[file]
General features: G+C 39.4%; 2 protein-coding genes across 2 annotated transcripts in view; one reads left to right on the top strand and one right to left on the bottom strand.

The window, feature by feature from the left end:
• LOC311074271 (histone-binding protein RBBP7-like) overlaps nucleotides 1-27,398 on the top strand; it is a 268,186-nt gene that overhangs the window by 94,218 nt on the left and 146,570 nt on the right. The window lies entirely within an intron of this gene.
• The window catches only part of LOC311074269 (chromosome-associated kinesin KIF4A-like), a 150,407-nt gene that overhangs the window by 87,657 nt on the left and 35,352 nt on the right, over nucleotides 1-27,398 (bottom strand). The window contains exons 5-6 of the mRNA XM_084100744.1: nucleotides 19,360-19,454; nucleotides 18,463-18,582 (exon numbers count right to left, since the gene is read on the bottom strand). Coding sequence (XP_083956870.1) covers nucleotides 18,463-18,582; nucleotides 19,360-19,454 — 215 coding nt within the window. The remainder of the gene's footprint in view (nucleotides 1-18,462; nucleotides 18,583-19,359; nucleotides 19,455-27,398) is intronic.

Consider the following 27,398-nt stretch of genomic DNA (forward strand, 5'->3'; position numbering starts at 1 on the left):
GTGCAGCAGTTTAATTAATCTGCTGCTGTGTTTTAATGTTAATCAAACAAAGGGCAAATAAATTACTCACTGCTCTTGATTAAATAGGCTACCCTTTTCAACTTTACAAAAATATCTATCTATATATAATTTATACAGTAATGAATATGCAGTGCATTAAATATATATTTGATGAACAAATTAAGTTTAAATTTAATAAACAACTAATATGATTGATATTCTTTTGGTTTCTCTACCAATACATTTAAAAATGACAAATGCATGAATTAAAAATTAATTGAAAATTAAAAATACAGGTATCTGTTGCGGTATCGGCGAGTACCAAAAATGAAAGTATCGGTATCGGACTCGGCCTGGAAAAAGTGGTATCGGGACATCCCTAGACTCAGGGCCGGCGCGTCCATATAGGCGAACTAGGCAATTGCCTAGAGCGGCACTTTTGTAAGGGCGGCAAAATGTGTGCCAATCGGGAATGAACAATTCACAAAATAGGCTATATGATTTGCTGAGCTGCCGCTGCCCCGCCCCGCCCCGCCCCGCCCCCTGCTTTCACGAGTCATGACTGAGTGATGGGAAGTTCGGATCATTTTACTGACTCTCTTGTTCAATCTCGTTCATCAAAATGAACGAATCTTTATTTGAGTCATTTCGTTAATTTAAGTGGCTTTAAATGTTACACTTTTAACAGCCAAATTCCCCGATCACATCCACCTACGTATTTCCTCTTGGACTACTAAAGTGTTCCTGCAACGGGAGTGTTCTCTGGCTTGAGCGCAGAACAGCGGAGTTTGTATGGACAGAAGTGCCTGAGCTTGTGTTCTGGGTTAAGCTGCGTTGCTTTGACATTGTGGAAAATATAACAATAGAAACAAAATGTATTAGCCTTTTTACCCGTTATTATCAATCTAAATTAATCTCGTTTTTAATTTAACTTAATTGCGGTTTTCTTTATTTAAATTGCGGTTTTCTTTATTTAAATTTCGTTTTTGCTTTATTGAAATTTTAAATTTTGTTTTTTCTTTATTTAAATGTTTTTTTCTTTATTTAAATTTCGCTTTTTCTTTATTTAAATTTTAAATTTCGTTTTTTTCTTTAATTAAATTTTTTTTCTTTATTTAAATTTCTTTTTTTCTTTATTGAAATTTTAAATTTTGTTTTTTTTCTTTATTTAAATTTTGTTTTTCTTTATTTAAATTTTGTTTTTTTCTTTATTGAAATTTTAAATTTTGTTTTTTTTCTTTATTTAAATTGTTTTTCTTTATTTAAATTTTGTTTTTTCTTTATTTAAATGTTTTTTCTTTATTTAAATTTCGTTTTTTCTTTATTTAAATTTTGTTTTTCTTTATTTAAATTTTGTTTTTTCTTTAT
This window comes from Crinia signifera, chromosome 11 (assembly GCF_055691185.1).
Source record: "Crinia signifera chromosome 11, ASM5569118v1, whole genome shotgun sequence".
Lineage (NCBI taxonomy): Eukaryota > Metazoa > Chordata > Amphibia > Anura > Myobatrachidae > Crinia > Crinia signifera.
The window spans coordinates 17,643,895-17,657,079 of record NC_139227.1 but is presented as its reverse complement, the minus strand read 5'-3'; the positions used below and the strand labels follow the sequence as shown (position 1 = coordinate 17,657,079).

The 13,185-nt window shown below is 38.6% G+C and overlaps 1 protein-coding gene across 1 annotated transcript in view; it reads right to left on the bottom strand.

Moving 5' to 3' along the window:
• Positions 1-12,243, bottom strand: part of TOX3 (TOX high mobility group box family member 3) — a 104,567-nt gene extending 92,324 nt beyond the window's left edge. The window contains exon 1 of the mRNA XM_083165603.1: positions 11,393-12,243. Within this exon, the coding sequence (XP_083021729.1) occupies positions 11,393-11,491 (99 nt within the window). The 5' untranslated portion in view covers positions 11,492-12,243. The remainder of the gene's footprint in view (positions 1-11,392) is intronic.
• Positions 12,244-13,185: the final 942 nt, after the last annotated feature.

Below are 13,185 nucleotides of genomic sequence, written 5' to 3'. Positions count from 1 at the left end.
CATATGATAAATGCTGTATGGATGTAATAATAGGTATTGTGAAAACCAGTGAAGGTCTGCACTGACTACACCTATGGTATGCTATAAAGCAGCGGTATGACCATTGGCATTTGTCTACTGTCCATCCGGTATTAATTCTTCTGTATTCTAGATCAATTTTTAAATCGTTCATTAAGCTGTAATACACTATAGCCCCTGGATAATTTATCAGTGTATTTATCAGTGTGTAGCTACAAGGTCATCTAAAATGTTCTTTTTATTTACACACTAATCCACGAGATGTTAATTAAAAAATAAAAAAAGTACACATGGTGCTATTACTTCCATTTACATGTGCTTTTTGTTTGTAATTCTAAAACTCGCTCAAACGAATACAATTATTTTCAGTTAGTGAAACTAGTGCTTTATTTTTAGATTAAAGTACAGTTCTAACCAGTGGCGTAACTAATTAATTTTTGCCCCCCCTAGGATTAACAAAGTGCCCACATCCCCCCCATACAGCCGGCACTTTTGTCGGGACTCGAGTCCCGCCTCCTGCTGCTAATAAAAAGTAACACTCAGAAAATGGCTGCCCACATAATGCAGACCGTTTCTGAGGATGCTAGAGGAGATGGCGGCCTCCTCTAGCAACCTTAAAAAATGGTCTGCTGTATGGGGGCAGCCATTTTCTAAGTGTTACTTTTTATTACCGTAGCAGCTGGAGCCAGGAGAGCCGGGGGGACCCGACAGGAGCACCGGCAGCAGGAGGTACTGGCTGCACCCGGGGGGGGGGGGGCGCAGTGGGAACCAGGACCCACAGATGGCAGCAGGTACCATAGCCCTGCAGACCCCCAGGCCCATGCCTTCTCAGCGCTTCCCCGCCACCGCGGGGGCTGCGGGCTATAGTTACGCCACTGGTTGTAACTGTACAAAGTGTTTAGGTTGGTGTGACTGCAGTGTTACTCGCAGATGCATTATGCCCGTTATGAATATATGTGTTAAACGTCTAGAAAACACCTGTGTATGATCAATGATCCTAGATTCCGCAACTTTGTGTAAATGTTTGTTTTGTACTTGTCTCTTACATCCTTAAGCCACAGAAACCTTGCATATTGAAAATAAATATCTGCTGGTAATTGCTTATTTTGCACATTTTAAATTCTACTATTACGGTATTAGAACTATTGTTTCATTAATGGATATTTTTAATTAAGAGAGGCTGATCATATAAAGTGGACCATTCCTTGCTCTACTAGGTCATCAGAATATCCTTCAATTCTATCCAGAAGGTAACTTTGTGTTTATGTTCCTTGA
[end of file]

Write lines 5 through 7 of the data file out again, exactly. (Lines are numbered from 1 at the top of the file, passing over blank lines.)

Consider the following 27,398-nt stretch of genomic DNA (forward strand, 5'->3'; position numbering starts at 1 on the left):
GTGCAGCAGTTTAATTAATCTGCTGCTGTGTTTTAATGTTAATCAAACAAAGGGCAAATAAATTACTCACTGCTCTTGATTAAATAGGCTACCCTTTTCAACTTTACAAAAATATCTATCTATATATAATTTATACAGTAATGAATATGCAGTGCATTAAATATATATTTGATGAACAAATTAAGTTTAAATTTAATAAACAACTAATATGATTGATATTCTTTTGGTTTCTCTACCAATACATTTAAAAATGACAAATGCATGAATTAAAAATTAATTGAAAATTAAAAATACAGGTATCTGTTGCGGTATCGGCGAGTACCAAAAATGAAAGTATCGGTATCGGACTCGGCCTGGAAAAAGTGGTATCGGGACATCCCTAGACTCAGGGCCGGCGCGTCCATATAGGCGAACTAGGCAATTGCCTAGAGCGGCACTTTTGTAAGGGCGGCAAAATGTGTGCCAATCGGGAATGAACAATTCACAAAATAGGCTATATGATTTGCTGAGCTGCCGCTGCCCCGCCCCGCCCCGCCCCGCCCCCTGCTTTCACGAGTCATGACTGAGTGATGGGAAGTTCGGATCATTTTACTGACTCTCTTGTTCAATCTCGTTCATCAAAATGAACGAATCTTTATTTGAGTCATTTCGTTAATTTAAGTGGCTTTAAATGTTACACTTTTAACAGCCAAATTCCCCGATCACATCCACCTACGTATTTCCTCTTGGACTACTAAAGTGTTCCTGCAACGGGAGTGTTCTCTGGCTTGAGCGCAGAACAGCGGAGTTTGTATGGACAGAAGTGCCTGAGCTTGTGTTCTGGGTTAAGCTGCGTTGCTTTGACATTGTGGAAAATATAACAATAGAAACAAAATGTATTAGCCTTTTTACCCGTTATTATCAATCTAAATTAATCTCGTTTTTAATTTAACTTAATTGCGGTTTTCTTTATTTAAATTGCGGTTTTCTTTATTTAAATTTCGTTTTTGCTTTATTGAAATTTTAAATTTTGTTTTTTCTTTATTTAAATGTTTTTTTCTTTATTTAAATTTCGCTTTTTCTTTATTTAAATTTTAAATTTCGTTTTTTTCTTTAATTAAATTTTTTTTCTTTATTTAAATTTCTTTTTTTCTTTATTGAAATTTTAAATTTTGTTTTTTTTCTTTATTTAAATTTTGTTTTTCTTTATTTAAATTTTGTTTTTTTCTTTATTGAAATTTTAAATTTTGTTTTTTTTCTTTATTTAAATTGTTTTTCTTTATTTAAATTTTGTTTTTTCTTTATTTAAATGTTTTTTCTTTATTTAAATTTCGTTTTTTCTTTATTTAAATTTTGTTTTTCTTTATTTAAATTTTGTTTTTTCTTTAT
This window comes from Crinia signifera, chromosome 11 (assembly GCF_055691185.1).